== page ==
Planes are constructed using light but strong aluminum alloys such as duralumin (with copper, magnesium, and so on). For supersonic planes special stainless steel and titanium may be used in areas subjected to high heat loads. The structure of the plane, or the airframe (wings, fuselage, and so on) consists of a surface skin of alloy sheets supported at intervals by struts known as ribs and stringers. The structure is bonded together by riveting or by powerful adhesives such as epoxy resins. In certain critical areas, which have to withstand very high stresses (such as the wing roots), body panels are machined from solid metal for extra strength.
On the ground a plane rests on wheels, usually in a tricycle arrangement, with a nose wheel and two wheels behind, one under each wing. For all except some light planes the landing gear, or undercarriage, is retracted in flight to reduce drag.
Seaplanes, which take off and land on water, are fitted with nonretractable hydrofoils.
Wings by themselves are unstable in flight, and a plane requires a tail to provide stability. The tail comprises a horizontal tailplane and vertical tailfin, called the horizontal and vertical stabilizer respectively. The tail plane has hinged flaps at the rear called elevators to control pitch (attitude). Raising the elevators depresses the tail and inclines the wings upward (increases the angle of attack). This speeds the airflow above the wings until lift exceeds weight and the plane climbs. However, the steeper attitude increases drag, so more power is needed to maintain speed and the engine throttle must be opened up. Moving the elevators in the opposite direction produces the reverse effect. The angle of attack is reduced, and the plane descends. Speed builds up rapidly if the engine is not throttled back. Turning (changing direction) is effected by moving the rudder hinged to the rear of the tailfin, and by banking (rolling) the plane. It is banked by moving the ailerons, interconnected flaps at the re.
ar of the wings which move in opposite directions, one up, the other down.
In planes with a delta wing, such as Concorde, the ailerons and elevators are combined. Other movable control surfaces, called flaps, are fitted at the rear of the wings closer to the fuselage. They are extended to increase the width and camber (curve) of the wings during takeoff and landing, thereby creating extra lift, while movable sections at the front, or leading edges, of the wing, called slats, are also extended at these times to improve the airflow. To land, the nose of the plane is brought up so that the angle of attack of the wings exceeds a critical point and the airflow around them breaks down; lift is lost (a condition known as stalling), and the plane drops to the runway. A few planes (for example, the Harrier) have a novel method of takeoff and landing, rising and dropping vertically by swiveling nozzles to direct the exhaust of their jet engines downward. The helicopter and convertiplane use rotating propellers (rotors) to obtain lift to take off vertically.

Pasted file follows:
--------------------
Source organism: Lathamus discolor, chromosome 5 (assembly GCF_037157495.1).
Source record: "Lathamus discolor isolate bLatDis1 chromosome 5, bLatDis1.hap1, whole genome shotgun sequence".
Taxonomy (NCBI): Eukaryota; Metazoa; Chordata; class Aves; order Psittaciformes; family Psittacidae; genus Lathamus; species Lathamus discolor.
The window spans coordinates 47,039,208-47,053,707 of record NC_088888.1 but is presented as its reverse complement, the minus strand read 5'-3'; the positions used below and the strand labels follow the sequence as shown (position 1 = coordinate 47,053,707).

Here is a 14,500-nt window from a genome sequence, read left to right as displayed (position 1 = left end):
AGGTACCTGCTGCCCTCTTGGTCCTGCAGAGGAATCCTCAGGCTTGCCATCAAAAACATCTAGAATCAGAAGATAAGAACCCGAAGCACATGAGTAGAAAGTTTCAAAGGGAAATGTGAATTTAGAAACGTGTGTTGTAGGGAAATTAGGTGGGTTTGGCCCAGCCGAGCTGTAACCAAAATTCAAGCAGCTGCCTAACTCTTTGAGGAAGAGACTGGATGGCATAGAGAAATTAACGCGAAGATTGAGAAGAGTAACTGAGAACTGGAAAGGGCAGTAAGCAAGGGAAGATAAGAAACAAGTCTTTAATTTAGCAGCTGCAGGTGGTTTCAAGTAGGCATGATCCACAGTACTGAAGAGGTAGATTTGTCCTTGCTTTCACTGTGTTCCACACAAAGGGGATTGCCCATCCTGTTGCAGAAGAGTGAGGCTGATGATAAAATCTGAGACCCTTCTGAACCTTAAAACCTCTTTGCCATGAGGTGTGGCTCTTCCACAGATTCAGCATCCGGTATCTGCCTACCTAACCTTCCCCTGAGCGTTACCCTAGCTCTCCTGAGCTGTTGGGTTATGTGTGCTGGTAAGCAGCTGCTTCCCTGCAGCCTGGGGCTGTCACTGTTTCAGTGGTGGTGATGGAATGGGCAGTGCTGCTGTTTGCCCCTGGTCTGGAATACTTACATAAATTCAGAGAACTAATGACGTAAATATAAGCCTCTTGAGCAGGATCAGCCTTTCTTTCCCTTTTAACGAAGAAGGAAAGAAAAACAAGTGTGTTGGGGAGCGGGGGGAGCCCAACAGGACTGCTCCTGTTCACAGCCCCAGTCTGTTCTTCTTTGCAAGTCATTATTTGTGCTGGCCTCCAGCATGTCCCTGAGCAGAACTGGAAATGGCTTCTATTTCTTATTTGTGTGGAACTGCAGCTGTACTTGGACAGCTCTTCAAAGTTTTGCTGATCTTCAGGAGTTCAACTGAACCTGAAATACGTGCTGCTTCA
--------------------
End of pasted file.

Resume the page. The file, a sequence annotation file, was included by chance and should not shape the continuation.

The control surfaces of a plane are operated by the pilot on the flight deck, by means of a control stick, or wheel, and by foot pedals (for the rudder). The controls are brought into action by hydraulic power systems. Advanced experimental high-speed craft known as control-configured vehicles use a sophisticated computer-controlled system. The pilot instructs the computer which maneuver the plane must perform, and the computer, informed by a series of sensors around the craft about the altitude, speed, and turning rate of the plane, sends signals to the control surface and throttle to enable the maneuver to be executed.
(Alternate spelling: aeroplane).
An aircraft that has fixed a wing and is powered by propellers or jets; SYN. aeroplane, plane.
Sprava za plovljenje vazduhom teža od vazduha; avion.
Naprava za letenje teža od vazduha; aeroplan.
Aeroplan, vazduhoplov, mašina za letenje.
Sprava za letenje.